October was first designated as Down Syndrome Awareness Month in the 1980s and has been recognized every October since. It is a month to celebrate the strengths of people with Down syndrome and the contributions they make to our communities. Down syndrome is most often diagnosed at birth by the presence of certain physical traits and a chromosome analysis to confirm the presence of an extra, critical portion of chromosome 21 in all or some of the cells. It is the most common genetic cause of IDD. 

People with Down syndrome benefit from the biopsychosocial approach practiced within the START network. With advances in medical technology and increased access to appropriate medical treatment, the life expectancy of people with Down syndrome has increased dramatically – in the early 1900s, children with Down syndrome were expected to live to only about 9 years of age. Today as many as 80% of people with Down syndrome reach age 60, with many living even longer. As we have learned more about the common biopsychosocial vulnerabilities associated with Down syndrome, treatment of thyroid issues, assessment and appropriate treatment for depression, and access to appropriate education have helped reduce barriers and improve outcomes. People with Down syndrome are living positive, meaningful lives in their communities and this is the month we celebrate them!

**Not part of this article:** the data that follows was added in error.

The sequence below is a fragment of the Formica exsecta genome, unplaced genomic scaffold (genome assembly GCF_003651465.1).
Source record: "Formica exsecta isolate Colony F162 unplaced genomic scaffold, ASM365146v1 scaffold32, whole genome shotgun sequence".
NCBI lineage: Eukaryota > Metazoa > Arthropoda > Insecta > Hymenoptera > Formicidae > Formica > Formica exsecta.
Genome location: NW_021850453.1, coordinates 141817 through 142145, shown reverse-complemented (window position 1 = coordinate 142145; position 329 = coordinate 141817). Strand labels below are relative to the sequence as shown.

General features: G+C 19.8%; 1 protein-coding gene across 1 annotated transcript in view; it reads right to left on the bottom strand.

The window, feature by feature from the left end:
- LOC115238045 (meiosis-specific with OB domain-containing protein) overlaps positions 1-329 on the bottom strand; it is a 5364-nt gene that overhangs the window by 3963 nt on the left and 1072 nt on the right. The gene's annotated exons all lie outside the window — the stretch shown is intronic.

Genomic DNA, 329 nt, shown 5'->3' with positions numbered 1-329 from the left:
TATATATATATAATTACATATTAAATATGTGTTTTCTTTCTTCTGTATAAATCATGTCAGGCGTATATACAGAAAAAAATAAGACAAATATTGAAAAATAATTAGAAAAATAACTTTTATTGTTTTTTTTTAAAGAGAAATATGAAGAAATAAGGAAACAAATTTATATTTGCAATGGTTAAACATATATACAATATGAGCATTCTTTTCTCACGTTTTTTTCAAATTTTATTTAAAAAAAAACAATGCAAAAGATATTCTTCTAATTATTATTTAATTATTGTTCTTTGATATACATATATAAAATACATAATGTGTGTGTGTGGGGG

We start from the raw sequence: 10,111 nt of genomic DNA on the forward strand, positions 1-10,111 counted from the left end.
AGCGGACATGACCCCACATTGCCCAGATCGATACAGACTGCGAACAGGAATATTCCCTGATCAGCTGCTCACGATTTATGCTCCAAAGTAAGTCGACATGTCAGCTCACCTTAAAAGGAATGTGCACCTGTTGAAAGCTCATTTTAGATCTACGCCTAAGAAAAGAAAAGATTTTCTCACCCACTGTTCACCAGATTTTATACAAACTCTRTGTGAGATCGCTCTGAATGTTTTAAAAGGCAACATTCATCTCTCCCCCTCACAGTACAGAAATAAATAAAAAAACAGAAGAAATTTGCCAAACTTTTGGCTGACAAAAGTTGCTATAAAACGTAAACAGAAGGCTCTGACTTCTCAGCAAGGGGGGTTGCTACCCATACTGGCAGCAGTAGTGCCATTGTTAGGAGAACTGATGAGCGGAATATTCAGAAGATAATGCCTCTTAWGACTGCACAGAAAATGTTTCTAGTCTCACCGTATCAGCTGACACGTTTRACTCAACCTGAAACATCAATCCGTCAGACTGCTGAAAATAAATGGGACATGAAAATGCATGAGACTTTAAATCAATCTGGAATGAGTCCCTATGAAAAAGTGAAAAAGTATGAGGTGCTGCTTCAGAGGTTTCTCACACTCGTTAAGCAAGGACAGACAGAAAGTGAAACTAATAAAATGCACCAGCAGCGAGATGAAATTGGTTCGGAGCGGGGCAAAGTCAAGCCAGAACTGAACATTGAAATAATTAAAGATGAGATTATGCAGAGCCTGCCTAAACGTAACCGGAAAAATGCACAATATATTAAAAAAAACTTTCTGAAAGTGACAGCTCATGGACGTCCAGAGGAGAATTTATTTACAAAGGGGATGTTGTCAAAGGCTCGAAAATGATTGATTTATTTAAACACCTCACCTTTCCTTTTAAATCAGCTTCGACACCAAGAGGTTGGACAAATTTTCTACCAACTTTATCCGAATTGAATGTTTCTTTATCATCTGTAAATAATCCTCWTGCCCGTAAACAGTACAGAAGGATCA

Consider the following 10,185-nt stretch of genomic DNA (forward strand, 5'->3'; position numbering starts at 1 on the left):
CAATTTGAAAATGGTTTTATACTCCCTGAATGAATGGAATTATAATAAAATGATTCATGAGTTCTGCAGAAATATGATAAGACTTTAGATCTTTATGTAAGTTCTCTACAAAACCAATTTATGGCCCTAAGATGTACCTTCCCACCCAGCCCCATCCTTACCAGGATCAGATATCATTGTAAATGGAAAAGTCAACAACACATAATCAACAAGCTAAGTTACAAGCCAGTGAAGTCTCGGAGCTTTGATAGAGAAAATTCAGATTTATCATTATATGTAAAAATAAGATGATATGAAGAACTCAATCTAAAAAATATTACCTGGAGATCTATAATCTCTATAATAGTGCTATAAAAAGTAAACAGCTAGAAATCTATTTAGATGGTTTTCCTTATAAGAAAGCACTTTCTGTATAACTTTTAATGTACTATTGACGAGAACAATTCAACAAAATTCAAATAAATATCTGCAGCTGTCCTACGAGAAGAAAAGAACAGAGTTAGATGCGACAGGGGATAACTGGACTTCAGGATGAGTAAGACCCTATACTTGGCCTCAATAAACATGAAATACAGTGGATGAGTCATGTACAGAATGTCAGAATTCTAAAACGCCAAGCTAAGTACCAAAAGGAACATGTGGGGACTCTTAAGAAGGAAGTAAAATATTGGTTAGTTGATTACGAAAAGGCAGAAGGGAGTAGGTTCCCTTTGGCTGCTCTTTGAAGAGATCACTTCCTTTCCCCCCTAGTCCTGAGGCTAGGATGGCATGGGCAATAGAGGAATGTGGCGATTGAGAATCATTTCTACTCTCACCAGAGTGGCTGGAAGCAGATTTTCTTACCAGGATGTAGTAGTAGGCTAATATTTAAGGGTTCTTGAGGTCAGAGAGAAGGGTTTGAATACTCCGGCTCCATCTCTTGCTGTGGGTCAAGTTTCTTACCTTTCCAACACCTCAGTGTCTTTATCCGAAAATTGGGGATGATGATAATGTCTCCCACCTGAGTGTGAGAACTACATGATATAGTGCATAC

Down syndrome. Mayo Clinic. Published March 8, 2018. 


Graphic with a blue and yellow ribbon saying October is Down Syndrome Awareness Month